A bird began to sing.

  I heard a dog begin to bark
  And a bold crowing cock;
  The bell, between the cold and dark,
  Tolled. It was five o'clock.

  The church-bell tolled, and the bird sang,
  A clear true voice he had;
  The cock crew, and the church-bell rang,
  I knew it had gone mad.

  A hand reached down from the dark skies,
  It took the bell-rope thong,
  The bell cried "Look! Lift up your eyes!"
  The clapper shook to song.

  The iron clapper laughed aloud,
  Like clashing wind and wave;
  The bell cried out "Be strong and proud!"
  Then, with a shout, "Be brave!"

  The rumbling of the market-carts,
  The pounding of men's feet
  Were drowned in song; "Lift up your hearts!"
  The sound was loud and sweet.

  Slow and slow the great bell swung,
  It hung in the steeple mute;
  And people tore its living tongue
  Out by the very root.


  The rain's cold grains are silver-gray
  Sharp as golden sands,
  A bell is clanging, people sway
  Hanging by their hands.

  Supple hands, or gnarled and stiff,
  Snatch and catch and grope;
  That face is yellow-pale, as if
  The fellow swung from rope.

  Dull like pebbles, sharp like knives,
  Glances strike and glare,
  Fingers tangle, Bluebeard's wives
  Dangle by the hair.

  Orchard of the strangest fruits
  Hanging from the skies;
  Brothers, yet insensate brutes
  Who fear each others' eyes.

  One man stands as free men stand,
  As if his soul might be
  Brave, unbroken; see his hand
  Nailed to an oaken tree.


  Sleep falls, with limpid drops of rain,
  Upon the steep cliffs of the town.
  Sleep falls; men are at peace again
  Awhile the small drops fall softly down.

  The bright drops ring like bells of glass
  Thinned by the wind, and lightly blown;
  Sleep cannot fall on peaceful grass
  So softly as it falls on stone.

  Peace falls unheeded on the dead
  Asleep; they have had deep peace to drink;
  Upon a live man's bloody head
  It falls most tenderly, I think.


  When against earth a wooden heel
  Clicks as loud as stone and steel,
  When snow turns flour instead of flakes,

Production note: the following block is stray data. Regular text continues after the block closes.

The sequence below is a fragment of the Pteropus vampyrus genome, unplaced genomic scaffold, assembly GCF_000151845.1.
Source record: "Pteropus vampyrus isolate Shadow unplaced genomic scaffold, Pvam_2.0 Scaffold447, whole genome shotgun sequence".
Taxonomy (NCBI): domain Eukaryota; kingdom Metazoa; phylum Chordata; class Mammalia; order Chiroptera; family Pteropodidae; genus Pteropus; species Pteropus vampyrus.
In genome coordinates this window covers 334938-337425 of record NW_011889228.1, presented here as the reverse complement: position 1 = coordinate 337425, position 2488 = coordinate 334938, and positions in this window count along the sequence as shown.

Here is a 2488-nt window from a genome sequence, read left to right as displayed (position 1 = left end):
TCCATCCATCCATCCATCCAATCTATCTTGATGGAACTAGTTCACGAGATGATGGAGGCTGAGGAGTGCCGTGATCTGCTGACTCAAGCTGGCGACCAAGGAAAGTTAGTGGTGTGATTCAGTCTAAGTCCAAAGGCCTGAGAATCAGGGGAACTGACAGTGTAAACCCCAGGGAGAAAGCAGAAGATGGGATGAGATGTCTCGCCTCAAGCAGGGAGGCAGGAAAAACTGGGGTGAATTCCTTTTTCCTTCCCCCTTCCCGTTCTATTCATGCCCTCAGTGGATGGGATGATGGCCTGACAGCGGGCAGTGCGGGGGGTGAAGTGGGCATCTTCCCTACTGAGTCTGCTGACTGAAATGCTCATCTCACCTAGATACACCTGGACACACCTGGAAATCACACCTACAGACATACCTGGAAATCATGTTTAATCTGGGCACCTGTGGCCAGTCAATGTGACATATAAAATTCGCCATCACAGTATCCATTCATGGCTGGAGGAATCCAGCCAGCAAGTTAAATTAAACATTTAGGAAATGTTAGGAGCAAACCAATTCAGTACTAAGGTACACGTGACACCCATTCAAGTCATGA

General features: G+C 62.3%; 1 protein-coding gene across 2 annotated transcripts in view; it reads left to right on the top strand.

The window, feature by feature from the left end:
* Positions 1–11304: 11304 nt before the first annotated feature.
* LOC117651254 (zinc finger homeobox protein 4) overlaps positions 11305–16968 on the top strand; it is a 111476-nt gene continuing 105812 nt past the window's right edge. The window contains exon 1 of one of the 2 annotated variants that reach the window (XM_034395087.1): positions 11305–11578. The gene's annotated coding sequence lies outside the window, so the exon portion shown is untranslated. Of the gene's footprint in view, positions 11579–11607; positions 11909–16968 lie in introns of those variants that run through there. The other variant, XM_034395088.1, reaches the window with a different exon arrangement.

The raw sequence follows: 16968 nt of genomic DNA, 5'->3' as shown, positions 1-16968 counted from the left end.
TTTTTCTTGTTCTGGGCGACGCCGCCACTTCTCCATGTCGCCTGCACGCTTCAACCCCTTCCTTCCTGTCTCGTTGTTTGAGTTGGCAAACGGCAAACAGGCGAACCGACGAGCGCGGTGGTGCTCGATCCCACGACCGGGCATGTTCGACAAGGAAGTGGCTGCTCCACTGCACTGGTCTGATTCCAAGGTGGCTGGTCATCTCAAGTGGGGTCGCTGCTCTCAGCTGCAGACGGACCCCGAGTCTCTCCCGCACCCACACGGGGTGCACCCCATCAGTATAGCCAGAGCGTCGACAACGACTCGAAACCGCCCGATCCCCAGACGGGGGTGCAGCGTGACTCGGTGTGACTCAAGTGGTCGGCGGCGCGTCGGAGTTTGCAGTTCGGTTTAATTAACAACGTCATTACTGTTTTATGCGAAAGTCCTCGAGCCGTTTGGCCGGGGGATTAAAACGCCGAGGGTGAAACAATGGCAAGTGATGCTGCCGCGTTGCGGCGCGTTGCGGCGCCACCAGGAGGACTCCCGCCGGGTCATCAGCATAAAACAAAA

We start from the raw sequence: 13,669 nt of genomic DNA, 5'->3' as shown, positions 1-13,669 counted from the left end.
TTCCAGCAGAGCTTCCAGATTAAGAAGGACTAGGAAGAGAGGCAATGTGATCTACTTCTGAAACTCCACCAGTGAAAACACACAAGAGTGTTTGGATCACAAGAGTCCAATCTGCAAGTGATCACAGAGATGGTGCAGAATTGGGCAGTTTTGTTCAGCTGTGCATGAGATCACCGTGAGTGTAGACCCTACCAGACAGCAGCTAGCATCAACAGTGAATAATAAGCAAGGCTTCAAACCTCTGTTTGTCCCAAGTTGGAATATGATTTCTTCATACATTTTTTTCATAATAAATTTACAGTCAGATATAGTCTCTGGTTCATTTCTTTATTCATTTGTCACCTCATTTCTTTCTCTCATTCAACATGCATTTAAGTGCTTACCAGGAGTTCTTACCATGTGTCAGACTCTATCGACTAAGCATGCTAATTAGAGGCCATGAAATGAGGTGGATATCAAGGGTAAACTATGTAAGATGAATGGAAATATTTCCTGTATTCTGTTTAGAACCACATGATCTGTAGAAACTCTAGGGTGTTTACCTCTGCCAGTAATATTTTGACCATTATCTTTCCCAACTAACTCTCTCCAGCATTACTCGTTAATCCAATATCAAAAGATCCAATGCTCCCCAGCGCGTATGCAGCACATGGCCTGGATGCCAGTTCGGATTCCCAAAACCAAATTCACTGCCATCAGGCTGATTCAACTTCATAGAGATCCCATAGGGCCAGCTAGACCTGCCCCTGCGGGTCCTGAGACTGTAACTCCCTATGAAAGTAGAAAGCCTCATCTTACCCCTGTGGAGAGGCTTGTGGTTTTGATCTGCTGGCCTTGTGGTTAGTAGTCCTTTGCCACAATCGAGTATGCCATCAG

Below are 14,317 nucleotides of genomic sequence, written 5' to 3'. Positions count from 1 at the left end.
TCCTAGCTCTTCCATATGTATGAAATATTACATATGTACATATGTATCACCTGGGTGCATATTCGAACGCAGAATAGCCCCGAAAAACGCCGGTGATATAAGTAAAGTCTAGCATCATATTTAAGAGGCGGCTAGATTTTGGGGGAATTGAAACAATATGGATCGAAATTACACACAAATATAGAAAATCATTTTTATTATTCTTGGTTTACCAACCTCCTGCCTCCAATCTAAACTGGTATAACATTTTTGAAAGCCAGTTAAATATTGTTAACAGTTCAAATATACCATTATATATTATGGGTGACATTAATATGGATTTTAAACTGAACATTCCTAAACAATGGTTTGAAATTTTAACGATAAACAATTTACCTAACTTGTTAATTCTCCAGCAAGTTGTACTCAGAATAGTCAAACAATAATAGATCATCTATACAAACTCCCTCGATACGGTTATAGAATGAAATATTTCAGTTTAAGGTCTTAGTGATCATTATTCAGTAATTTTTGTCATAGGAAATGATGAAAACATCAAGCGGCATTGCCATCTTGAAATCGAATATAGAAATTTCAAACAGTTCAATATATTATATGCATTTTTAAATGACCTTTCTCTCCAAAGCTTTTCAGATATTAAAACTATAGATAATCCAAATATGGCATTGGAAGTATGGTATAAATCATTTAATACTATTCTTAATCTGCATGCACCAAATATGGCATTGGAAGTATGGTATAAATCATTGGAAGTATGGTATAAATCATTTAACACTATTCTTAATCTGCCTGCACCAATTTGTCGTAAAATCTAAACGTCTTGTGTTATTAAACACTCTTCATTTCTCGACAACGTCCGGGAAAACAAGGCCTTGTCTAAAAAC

And frost bakes clay as fire bakes,
  When the hard-bitten fields at last
  Crack like iron flawed in the cast,
  When the world is wicked and cross and old,
  I long to be quit of the cruel cold.

  Little birds like bubbles of glass
  Fly to other Americas,
  Birds as bright as sparkles of wine
  Fly in the night to the Argentine,
  Birds of azure and flame-birds go
  To the tropical Gulf of Mexico:
  They chase the sun, they follow the heat,
  It is sweet in their bones, O sweet, sweet, sweet!
  It's not with them that I'd love to be,
  But under the roots of the balsam tree.

  Just as the spiniest chestnut-burr
  Is lined within with the finest fur,
  So the stony-walled, snow-roofed house
  Of every squirrel and mole and mouse
  Is lined with thistledown, sea-gull's feather,
  Velvet mullein-leaf, heaped together
  With balsam and juniper, dry and curled,
  Sweeter than anything else in the world.
  O what a warm and darksome nest
  Where the wildest things are hidden to rest!
  It's there that I'd love to lie and sleep,
  Soft, soft, soft, and deep, deep, deep!


  The woman in the pointed hood
  And cloak blue-gray like a pigeon's wing,
  Whose orchard climbs to the balsam-wood,
  Has done a cruel thing.

  To her back door-step came a ghost,
  A girl who had been ten years dead,
  She stood by the granite hitching-post
  And begged for a piece of bread.

  Now why should I, who walk alone,
  Who am ironical and proud,
  Turn, when a woman casts a stone
  At a beggar in a shroud?

  I saw the dead girl cringe and whine,
  And cower in the weeping air--
  But, oh, she was no kin of mine,
  And so I did not care!


  All that I dream
    By day or night
  Lives in that stream
    Of lovely light.
  Here is the earth,
    And there is the spire;
  This is my hearth,
    And that is my fire.
  From the sun's dome
    I am shouted proof
  That this is my home,
    And that is my roof.
  Here is my food,
    And here is my drink,
  And I am wooed
    From the moon's brink.
  And the days go over,
    And the nights end;
  Here is my lover,
    Here is my friend.
  All that I
    Could ever ask
  Wears that sky
    Like a thin gold mask.


  When foxes eat the last gold grape,
  And the last white antelope is killed,
  I shall stop fighting and escape
  Into a little house I'll build.

  But first I'll shrink to fairy size,
  With a whisper no one understands,
  Making blind moons of all your eyes,